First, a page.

TWS: Dec. 13, 2021

Graph of the Week | Economics

Anything but Sweet Stimmy for GDP

Beijing’s pulling out all the stops as growing concerns over a spiraling housing market and a slowing economy lead the way into 2022. The People’s Bank of China recently announced that the reserve requirement ratio for banks would be cut by 0.5% to 8.4% as of Dec. 15. The move is the second of its kind this year, and it is set to pump a fresh US$188.3 billion into China’s financial system.

The announcement came just days before an official Evergrande default, but, more importantly, it’s the latest government measure that suggests a shift toward monetary easing ahead. Following an economic slowdown in the latter half of 2021 and property market instability, Beijing is shifting gears from financial de-risking to financial stabilization.

In light of this, the PBOC is looking to increase credit lines, encourage spending, and therefore promote investment in the real estate industry and other beleaguered sectors of the economy. Still, despite these recent changes, the country’s central bank was careful to note that it would not engage in “large-scale, flood-like stimulus” moving forward.

Bottom line: While the change to the reserve requirement ratio may bring short-term relief, it alone won’t provide the cure to China’s unbalanced recovery. As China’s export driven growth begins to fade and the Omicron variant induces new pandemic restrictions around the world, Beijing will have to look down new avenues to support long-term growth.

Business | Policy

China’s Just Not Feeling the Connection

China’s Cyberspace Administration is taking aim at VPNs again—only this time, CAC regulators mean it. Really.

VPNs have long been the go-to tool used to jump over China’s ‘Great Firewall’ of censored web content from within the country. Despite potential fines, server seizures, and arrests for bypassing censored content, an estimated 30% or more of Chinese internet users still turn to the dodgy software to get their fill of everything Facebook, Twitter, and more.

Chinese regulators have always taken a strong stance against personal use of VPNs, but largely stopped short of a full crackdown given their importance in business and academia. Yet, it now seems that regulators in Beijing have begun pressing on with the assault, releasing their strictest round of new draft regulations that would broadly punish individuals and entities that assist others “on how to bypass cross-border data security gateways.” Punishments could range from fines to revoking business licenses for offending operations—putting companies, research institutions, and individuals at stake.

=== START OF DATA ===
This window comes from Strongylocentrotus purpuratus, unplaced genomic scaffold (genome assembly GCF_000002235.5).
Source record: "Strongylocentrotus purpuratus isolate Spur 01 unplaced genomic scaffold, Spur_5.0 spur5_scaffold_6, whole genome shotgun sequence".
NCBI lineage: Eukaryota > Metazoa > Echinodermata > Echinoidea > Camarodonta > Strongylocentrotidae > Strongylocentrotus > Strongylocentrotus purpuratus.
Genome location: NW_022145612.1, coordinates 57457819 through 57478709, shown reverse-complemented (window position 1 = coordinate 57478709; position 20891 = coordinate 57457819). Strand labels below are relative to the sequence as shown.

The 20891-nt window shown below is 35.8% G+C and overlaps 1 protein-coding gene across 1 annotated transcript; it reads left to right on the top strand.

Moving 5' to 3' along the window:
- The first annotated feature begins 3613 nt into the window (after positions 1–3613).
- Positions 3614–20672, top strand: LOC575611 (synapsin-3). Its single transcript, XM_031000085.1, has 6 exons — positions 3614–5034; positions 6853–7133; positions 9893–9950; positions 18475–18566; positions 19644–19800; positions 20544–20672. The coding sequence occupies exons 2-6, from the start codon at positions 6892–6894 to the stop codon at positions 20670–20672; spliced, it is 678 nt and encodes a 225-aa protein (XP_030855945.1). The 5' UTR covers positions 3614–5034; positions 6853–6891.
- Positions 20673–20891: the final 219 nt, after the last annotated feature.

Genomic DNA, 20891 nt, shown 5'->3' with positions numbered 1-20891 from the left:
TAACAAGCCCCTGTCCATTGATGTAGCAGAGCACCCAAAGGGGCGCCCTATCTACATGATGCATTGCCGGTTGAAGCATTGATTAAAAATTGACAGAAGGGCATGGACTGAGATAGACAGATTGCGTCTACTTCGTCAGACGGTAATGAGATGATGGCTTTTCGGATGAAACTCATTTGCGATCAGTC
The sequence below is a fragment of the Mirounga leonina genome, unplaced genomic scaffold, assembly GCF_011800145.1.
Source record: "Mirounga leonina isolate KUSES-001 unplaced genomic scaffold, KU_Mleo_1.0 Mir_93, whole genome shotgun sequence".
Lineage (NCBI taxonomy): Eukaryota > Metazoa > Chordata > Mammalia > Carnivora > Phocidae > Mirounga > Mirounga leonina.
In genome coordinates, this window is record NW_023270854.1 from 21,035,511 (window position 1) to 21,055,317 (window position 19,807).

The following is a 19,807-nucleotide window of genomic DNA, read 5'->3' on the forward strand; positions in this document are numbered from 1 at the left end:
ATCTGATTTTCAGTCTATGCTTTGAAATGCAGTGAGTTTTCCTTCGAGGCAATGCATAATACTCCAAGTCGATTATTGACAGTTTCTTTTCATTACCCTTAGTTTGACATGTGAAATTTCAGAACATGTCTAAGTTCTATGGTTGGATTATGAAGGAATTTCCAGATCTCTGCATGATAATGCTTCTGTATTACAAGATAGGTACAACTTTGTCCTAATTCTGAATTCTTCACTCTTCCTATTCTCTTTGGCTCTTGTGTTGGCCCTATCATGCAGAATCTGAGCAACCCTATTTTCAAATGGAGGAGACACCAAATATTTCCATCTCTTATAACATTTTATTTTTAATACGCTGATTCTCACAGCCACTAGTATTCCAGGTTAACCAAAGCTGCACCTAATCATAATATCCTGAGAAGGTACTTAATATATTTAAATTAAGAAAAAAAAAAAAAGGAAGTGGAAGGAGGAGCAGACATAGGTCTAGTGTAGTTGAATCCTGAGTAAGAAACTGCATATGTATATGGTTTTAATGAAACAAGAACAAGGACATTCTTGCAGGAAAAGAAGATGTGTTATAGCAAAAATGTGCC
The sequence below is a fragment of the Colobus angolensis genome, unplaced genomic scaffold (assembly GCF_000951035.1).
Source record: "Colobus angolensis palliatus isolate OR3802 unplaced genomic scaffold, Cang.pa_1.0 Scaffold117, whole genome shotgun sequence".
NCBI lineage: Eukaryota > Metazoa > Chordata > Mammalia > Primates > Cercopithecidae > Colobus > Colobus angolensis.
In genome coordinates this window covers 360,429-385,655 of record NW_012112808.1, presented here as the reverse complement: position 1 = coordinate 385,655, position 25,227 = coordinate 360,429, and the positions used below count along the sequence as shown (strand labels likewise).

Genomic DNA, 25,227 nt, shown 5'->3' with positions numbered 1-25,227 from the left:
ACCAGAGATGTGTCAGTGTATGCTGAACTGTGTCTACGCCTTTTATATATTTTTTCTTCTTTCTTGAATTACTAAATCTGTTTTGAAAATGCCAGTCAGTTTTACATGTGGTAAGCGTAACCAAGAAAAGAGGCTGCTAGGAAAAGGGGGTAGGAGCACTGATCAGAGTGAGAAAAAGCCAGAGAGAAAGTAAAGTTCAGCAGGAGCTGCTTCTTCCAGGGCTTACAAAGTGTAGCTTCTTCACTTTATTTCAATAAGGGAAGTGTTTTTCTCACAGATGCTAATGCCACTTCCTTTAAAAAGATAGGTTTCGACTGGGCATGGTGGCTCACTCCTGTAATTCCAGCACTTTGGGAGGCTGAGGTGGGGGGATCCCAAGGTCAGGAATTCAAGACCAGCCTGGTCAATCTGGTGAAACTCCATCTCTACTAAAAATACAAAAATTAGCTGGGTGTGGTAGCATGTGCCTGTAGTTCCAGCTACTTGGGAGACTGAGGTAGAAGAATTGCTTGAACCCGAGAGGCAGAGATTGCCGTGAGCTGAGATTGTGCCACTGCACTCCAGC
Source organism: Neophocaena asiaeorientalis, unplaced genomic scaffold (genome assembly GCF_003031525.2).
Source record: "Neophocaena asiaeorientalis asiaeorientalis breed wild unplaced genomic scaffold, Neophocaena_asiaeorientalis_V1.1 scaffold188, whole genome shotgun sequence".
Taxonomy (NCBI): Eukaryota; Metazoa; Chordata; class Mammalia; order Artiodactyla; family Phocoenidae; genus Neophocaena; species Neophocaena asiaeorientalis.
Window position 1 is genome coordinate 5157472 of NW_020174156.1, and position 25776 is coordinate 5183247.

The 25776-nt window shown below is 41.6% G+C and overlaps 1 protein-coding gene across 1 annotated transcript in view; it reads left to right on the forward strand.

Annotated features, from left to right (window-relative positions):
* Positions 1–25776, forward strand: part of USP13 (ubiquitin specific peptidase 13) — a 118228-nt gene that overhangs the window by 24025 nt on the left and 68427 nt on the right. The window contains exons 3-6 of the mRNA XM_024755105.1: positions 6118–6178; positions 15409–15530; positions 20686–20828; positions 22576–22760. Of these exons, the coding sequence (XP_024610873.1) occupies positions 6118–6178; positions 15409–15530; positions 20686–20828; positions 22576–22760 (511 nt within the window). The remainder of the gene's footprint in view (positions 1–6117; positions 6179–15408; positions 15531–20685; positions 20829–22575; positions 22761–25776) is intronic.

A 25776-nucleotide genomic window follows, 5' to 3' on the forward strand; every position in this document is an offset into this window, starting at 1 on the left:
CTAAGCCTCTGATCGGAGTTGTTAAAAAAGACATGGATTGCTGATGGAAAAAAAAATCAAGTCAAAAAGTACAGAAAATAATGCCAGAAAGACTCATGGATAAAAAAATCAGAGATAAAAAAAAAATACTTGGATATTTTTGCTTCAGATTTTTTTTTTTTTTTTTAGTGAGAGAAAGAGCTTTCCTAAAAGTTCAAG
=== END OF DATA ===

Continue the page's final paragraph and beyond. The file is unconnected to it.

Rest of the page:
Bottom line: While Beijing has made it increasingly difficult – and expensive – to use VPNs, policymakers have always stopped short of officially banning the global connectors as a compromise for the economic and research benefits that they provide. But, as regulators crack down on data practices and policymakers strengthen restrictions on the outflow of domestic information to the outside world, the proposed changes signal the shifting winds that now say ‘it’s my way on the digital highway.’


Tesla and Ganfeng: A Seasoned Friendship

A friend in need is a friend indeed. China’s Ganfeng Lithium Co. is officially cozying up with Tesla to supply the American carmaker with vital battery-grade lithium products. The newly announced partnership will begin in 2022 and last for three years.

A seasoned friendship, Tesla’s recent contract with Ganfeng Lithium Co is a renewal from an earlier agreement. So, while the deal doesn’t necessarily mark a change in the status quo, Tesla’s renewal with Ganfeng marks the company’s emphasis on being “in China for China” while continuing to seek outward expansion.

With an average monthly output of over 50,000 cars in China, Tesla is on track to produce over 600,000 cars from its Shanghai gigafactory. Though many of these cars are made in China for export, impressively, about 60% of these cars are sold domestically, amounting to about 10% of the firm’s annual revenues.

Bottom line: China’s share in Tesla’s overall sales is on the rise as the company approaches its two-year anniversary of delivering its first China-made cars. Though, in light of rising competition from domestic competitors like Nio, Xpeng, and Li Auto, purchasing decisions are coming down to the smallest differences of cost, features, delivery timeframes, and everything in-between. For Tesla, as the firm looks to begin new factory projects next year and expand production capacity, optimizing in-country supply chains through deals with suppliers like Ganfeng will be crucial to the firm’s long-term success.

Business | Industry

More Than 11/11: A Look Into China’s Thriving Singles’ Economy

China’s singles wield enormous spending power. While industries like dating apps and health and wellness are direct beneficiaries from this demographic, other industries can also cash in on this growing market. As the number of singles in China continues to rise from a multitude of societal and socioeconomic factors, retailers in China would be wise to keep this group in mind.

Learn how China’s post-pandemic recovery will rely on young single consumers in our latest China Insights article:

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